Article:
Even with growing awareness of climate change, global greenhouse gas emissions are still climbing. And, in recent years, scientists have worked to apply advances in synthetic biology — the application of engineering principles to the study of organic life — toward some of our most pressing environmental challenges.
Researchers hope to tap synthetic life-forms to convert atmospheric carbon dioxide, or CO2, into food, fuel and organic chemicals that humans can use. But many previous attempts, like a 2016 effort to synthesize sugar from CO2 in bacteria, have seen limited success.
In a study published Wednesday in Cell, researchers from the Weizmann Institute of Science in Israel reported that they created a strain of the bacteria Escherichia coli, or E. coli, that eats CO2 for energy rather than organic compounds like sugars and fats.
And while the study comes with a major caveat — the process currently produces more CO2 than it consumes — the research team hopes their work can provide a foundation for carbon-neutral energy sources in the future.
Organic Chemistry 101
Broadly speaking, living creatures are split into two types of organisms. There are autotrophs, like plants, which create their own food from inorganic materials like light and carbon dioxide. And there are heterotrophs, like animals and some forms of bacteria, which rely on gobbling up other organisms and organic compounds to survive. Autotrophs make up the majority of Earth’s biomass — and they contribute to many of our sources of food and fuel.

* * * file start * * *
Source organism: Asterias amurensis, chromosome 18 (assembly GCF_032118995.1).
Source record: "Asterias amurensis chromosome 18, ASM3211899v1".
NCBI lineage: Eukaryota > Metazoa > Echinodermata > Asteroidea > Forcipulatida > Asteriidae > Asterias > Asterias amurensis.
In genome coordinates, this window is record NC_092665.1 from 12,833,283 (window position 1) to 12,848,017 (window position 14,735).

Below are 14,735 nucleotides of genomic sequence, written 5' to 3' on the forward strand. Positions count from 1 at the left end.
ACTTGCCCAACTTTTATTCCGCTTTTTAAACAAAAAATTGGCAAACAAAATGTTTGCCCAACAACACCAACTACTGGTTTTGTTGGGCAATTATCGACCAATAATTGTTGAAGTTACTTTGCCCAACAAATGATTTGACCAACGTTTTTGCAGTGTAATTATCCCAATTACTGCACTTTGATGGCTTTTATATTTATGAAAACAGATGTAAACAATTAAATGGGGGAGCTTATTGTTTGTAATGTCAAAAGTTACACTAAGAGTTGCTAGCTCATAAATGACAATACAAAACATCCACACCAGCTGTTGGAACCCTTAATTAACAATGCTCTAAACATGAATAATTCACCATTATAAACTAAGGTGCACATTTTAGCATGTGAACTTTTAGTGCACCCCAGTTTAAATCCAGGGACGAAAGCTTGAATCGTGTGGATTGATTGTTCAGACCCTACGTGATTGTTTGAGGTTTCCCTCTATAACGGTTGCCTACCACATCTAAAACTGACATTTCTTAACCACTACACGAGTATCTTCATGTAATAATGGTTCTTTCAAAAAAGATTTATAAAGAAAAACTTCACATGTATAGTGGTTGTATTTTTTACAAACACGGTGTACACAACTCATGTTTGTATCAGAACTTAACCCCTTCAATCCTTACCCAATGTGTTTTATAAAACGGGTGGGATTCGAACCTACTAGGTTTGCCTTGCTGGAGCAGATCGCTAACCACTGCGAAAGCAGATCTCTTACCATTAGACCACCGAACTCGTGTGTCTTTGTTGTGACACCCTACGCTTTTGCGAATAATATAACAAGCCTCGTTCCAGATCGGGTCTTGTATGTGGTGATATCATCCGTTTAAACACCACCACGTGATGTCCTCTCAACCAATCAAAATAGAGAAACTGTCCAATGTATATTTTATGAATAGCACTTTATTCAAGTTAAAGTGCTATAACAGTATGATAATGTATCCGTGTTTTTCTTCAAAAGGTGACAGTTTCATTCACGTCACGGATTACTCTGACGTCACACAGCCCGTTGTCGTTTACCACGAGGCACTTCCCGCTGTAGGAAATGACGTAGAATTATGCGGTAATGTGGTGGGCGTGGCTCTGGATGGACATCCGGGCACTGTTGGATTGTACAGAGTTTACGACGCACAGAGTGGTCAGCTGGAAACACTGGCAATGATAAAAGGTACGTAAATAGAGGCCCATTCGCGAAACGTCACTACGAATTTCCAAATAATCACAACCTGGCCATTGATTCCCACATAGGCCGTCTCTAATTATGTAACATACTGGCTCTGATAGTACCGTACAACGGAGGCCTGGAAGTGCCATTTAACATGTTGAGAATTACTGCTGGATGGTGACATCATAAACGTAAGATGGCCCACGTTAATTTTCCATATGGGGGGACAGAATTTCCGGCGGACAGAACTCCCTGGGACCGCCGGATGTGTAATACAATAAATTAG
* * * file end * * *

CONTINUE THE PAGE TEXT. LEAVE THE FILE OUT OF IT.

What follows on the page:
In synthetic biology, scientists have been striving to create heterotrophs, like E. coli, in the lab. Their aim is to produce a strain of bacteria capable of eating inorganic substances for energy.
In other words, to turn a heterotroph into an autotroph for the purpose of consuming CO2.
The research team noted that they wanted to convert E. coli’s food from sugars to CO2 to help create more sustainable sources of food and fuel — and potentially curb the impacts of global warming caused by carbon dioxide emissions.
Cutting Out Carbon
In the study, the scientists describe how they were able to rewire the bacteria’s metabolic processes to produce all of its mass from CO2. Over several months, they gradually evolved the strain to make the bacteria more dependent on carbon dioxide, rather than sugars, for growth.
“Teaching a gut bacterium to do tricks that plants are renowned for was a long shot,” said Shmuel Gleizer, the study’s first author and a researcher at the Weizmann Institute of Science, in a press release. “In addition, seeing […] the relatively small number of genetic changes required to make this transition was surprising.”
But they acknowledge the study’s biggest limitation. Mainly, that the engineered bacteria spews out more CO2 than it eats up. They also note that more research is required to see if it’s possible to scale the approach for widespread, industrial applications.
In the future, the research team hopes to harness electricity as an energy source, thus eliminating the excess release of CO2. For now, the researchers described the study as a “stepping stone” towards more sustainable types of production.